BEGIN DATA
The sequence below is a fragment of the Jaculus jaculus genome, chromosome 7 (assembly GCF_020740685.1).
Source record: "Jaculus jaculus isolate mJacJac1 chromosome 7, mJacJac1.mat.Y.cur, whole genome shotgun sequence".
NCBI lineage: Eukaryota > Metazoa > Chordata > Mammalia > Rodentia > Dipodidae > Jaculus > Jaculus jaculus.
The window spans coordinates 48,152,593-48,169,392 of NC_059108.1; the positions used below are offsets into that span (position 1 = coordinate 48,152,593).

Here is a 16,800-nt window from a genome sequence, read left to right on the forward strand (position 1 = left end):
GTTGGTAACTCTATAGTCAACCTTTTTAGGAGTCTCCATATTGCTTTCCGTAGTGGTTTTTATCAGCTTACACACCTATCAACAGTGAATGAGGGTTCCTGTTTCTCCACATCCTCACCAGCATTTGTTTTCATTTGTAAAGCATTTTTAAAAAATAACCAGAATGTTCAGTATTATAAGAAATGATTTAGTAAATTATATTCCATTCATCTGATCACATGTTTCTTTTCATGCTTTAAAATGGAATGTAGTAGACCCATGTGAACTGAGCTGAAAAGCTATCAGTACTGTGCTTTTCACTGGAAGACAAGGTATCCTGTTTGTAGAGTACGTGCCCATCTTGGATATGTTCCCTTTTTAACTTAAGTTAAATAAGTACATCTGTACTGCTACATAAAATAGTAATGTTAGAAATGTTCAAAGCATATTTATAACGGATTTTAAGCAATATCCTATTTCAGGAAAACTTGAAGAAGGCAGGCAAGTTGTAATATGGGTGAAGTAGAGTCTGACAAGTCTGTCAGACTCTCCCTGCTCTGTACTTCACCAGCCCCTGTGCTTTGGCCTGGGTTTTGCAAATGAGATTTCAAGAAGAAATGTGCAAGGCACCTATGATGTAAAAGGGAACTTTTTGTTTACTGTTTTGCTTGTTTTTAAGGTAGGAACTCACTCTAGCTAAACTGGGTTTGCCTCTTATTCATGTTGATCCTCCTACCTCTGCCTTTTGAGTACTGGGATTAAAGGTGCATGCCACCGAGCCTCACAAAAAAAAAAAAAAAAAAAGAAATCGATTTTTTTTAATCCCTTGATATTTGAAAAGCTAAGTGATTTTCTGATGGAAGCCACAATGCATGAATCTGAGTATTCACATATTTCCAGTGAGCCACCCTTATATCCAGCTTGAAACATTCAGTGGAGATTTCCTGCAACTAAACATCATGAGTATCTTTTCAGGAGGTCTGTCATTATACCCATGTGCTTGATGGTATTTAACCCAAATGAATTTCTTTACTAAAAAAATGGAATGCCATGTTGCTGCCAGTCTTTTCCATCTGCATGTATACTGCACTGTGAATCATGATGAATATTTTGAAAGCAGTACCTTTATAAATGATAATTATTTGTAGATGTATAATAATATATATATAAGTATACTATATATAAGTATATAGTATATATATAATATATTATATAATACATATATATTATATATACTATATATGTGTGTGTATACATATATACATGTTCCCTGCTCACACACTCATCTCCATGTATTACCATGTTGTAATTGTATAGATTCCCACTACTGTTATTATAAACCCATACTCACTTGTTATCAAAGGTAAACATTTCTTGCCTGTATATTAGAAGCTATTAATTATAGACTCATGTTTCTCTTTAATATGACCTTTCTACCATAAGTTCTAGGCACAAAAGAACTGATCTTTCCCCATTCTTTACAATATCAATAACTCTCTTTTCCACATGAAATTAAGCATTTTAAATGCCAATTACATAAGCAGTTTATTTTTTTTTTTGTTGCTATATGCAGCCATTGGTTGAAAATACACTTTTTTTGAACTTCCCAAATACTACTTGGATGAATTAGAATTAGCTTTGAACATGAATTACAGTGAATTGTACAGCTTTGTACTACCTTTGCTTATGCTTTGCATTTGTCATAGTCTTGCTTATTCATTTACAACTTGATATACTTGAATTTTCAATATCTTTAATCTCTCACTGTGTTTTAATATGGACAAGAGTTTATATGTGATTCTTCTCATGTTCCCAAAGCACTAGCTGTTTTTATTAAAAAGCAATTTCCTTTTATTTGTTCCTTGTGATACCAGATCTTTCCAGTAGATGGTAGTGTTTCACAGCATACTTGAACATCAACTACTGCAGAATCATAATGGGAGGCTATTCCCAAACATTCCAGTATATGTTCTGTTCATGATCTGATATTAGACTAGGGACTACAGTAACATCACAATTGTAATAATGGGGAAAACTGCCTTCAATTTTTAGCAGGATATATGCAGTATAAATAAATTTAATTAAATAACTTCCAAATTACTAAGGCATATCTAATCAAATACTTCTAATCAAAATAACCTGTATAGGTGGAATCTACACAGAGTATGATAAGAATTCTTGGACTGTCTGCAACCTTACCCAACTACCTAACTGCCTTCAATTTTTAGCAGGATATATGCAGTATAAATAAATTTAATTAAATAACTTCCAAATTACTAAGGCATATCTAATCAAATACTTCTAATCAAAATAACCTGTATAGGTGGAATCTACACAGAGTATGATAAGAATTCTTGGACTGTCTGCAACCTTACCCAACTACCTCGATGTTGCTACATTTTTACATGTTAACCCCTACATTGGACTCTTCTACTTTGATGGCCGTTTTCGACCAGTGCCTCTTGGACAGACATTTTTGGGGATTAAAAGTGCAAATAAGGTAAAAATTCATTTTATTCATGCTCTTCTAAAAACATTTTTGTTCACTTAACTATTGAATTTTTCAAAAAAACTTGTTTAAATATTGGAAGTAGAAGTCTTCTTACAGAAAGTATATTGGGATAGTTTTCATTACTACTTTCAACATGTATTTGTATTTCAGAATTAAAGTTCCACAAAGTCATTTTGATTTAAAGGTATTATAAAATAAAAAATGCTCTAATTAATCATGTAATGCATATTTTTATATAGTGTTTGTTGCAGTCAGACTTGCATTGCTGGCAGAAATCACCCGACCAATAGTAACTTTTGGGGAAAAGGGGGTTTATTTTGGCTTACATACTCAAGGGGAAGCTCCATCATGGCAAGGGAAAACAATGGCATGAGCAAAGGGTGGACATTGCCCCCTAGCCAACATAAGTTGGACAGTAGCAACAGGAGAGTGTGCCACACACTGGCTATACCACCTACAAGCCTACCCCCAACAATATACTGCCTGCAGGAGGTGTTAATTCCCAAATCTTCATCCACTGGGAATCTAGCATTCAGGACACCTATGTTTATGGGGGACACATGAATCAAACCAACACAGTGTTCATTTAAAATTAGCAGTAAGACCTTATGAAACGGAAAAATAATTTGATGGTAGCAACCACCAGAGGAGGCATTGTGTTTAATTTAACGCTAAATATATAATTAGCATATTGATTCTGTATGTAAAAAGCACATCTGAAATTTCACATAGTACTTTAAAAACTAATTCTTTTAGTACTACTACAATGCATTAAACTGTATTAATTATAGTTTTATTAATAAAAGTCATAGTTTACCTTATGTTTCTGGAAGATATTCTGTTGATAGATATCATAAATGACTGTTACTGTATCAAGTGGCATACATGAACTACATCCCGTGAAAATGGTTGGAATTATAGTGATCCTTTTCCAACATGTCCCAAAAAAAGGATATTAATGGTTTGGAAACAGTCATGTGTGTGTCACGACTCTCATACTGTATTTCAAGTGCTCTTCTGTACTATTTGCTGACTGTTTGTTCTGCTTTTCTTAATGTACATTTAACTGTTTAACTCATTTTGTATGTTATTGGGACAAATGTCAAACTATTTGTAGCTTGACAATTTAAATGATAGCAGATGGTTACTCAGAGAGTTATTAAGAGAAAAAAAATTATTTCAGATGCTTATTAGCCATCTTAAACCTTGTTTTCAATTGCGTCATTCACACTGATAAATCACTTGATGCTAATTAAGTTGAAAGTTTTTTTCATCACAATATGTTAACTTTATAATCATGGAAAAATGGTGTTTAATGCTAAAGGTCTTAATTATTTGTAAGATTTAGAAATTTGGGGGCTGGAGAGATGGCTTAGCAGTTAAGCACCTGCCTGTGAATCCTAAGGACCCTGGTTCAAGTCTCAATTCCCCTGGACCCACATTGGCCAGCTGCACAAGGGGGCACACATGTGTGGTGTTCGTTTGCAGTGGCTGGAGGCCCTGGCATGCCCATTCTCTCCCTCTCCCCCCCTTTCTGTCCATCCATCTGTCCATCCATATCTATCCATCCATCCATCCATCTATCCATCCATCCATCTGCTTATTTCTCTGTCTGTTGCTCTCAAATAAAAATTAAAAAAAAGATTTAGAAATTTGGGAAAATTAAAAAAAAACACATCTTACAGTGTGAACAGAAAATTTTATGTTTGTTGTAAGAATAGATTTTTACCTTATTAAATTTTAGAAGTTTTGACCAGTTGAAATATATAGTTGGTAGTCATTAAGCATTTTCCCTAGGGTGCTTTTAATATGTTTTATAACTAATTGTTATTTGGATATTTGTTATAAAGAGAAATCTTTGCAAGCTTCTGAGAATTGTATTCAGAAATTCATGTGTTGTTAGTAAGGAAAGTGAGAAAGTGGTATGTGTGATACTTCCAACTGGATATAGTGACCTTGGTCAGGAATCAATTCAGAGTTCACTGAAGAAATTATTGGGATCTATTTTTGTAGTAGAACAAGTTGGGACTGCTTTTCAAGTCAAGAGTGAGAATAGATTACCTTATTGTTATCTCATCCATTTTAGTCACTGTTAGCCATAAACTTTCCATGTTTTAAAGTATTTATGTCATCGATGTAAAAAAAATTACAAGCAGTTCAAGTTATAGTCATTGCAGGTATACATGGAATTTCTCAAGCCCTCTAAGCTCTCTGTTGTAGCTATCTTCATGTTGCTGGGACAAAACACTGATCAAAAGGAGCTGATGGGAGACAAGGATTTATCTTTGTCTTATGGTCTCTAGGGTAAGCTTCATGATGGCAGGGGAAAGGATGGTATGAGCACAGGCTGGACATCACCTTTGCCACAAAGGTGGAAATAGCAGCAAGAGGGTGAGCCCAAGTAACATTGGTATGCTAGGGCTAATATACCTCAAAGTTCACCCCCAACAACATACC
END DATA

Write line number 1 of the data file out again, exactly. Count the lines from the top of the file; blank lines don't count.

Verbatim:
The sequence below is a fragment of the Jaculus jaculus genome, chromosome 7 (assembly GCF_020740685.1).